It appears people were getting defensive, according to Joe Cusick, market analyst for optionsXpress.
Options are different from simply buying a stock or ETF: they’re used to bet on the direction of an ETF or stock’s price. There are two types: calls and puts. When you buy a call option, you have the right to buy a stock at the "strike price" before the option’s expiration. When you buy a put option, you have the right to sell a stock at the strike price.
Murray Coleman for Seeking Alpha says that the market volatility could be the reason options are suddenly gaining in popularity. They can be a way to hedge your bets against wild swings.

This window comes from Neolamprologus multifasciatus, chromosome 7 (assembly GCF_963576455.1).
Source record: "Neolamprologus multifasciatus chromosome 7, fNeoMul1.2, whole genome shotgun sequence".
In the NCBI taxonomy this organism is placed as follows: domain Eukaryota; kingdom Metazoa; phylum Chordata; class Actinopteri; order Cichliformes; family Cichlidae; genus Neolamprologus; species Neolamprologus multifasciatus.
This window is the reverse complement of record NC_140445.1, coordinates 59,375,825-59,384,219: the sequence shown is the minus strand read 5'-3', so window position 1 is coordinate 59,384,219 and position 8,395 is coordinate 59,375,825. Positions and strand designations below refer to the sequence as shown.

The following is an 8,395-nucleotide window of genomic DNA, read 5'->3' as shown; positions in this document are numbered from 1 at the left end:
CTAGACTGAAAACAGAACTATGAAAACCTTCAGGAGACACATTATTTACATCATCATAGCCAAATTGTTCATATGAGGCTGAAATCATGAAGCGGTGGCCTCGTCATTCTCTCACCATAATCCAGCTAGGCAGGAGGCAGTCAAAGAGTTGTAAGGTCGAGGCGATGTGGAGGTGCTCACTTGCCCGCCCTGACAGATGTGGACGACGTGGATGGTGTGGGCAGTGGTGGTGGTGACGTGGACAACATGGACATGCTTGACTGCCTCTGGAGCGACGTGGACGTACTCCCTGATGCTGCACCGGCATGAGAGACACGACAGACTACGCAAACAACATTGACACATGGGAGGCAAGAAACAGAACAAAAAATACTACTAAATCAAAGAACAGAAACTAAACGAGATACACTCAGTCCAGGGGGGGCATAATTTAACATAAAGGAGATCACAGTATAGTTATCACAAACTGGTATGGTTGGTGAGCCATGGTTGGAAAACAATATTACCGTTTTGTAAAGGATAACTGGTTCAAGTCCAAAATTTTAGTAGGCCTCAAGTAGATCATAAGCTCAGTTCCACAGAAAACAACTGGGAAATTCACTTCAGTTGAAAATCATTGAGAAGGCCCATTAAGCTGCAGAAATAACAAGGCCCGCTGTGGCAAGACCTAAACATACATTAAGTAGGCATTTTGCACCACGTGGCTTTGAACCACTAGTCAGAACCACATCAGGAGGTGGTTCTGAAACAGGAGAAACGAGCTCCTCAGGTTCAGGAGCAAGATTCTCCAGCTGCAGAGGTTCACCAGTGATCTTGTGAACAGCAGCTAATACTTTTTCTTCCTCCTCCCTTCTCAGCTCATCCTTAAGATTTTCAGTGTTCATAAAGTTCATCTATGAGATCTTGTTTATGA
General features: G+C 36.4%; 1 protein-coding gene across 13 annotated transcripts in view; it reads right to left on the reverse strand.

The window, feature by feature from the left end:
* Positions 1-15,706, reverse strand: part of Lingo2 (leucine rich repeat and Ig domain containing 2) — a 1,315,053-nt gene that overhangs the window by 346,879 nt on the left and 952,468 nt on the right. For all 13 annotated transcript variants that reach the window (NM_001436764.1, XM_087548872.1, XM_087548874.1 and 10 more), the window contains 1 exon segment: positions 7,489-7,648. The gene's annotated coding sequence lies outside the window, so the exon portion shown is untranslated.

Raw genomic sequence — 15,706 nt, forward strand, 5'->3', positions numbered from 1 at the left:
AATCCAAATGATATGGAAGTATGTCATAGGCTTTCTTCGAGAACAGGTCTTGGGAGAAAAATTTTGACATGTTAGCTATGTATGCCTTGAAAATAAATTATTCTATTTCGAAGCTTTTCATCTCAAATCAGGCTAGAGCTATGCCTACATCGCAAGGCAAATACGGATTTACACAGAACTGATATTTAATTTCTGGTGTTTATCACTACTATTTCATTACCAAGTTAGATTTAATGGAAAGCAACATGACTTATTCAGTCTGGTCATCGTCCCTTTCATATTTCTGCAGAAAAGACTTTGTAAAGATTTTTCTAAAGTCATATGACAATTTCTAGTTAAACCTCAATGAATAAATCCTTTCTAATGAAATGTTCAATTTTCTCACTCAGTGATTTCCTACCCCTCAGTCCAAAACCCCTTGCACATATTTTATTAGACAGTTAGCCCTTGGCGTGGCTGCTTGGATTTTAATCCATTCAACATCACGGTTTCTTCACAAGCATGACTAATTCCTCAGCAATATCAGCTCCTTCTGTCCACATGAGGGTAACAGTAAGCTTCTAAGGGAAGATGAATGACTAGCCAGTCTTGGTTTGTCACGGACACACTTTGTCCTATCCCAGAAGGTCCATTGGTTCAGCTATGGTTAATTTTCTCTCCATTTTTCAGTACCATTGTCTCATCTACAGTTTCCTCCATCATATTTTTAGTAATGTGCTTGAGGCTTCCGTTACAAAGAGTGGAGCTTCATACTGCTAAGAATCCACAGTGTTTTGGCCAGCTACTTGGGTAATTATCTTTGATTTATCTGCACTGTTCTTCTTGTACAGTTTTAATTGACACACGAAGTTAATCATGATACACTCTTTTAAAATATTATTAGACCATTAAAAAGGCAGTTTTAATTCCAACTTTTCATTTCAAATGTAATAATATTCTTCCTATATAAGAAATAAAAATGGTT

Not all ETFs are a big portion of options trading, and just three ETFs in particular have made up the bulk of the activity:
- The iShares Russell 2000 Index Fund (IWM) has averaged
395,383 daily options volume, a 97% increase from the same period a
- PowerShares QQQ (QQQQ) averaged 268,000 in options trading per day, up 61% compared with the same time last year.
- SPDRs (SPY) averaged 337,000 daily options trades, up 242%.
The opinions and forecasts expressed herein are solely those of Tom Lydon, and may not actually come to pass. Information on this site should not be used or construed as an offer to sell, a solicitation of an offer to buy, or a recommendation for any product.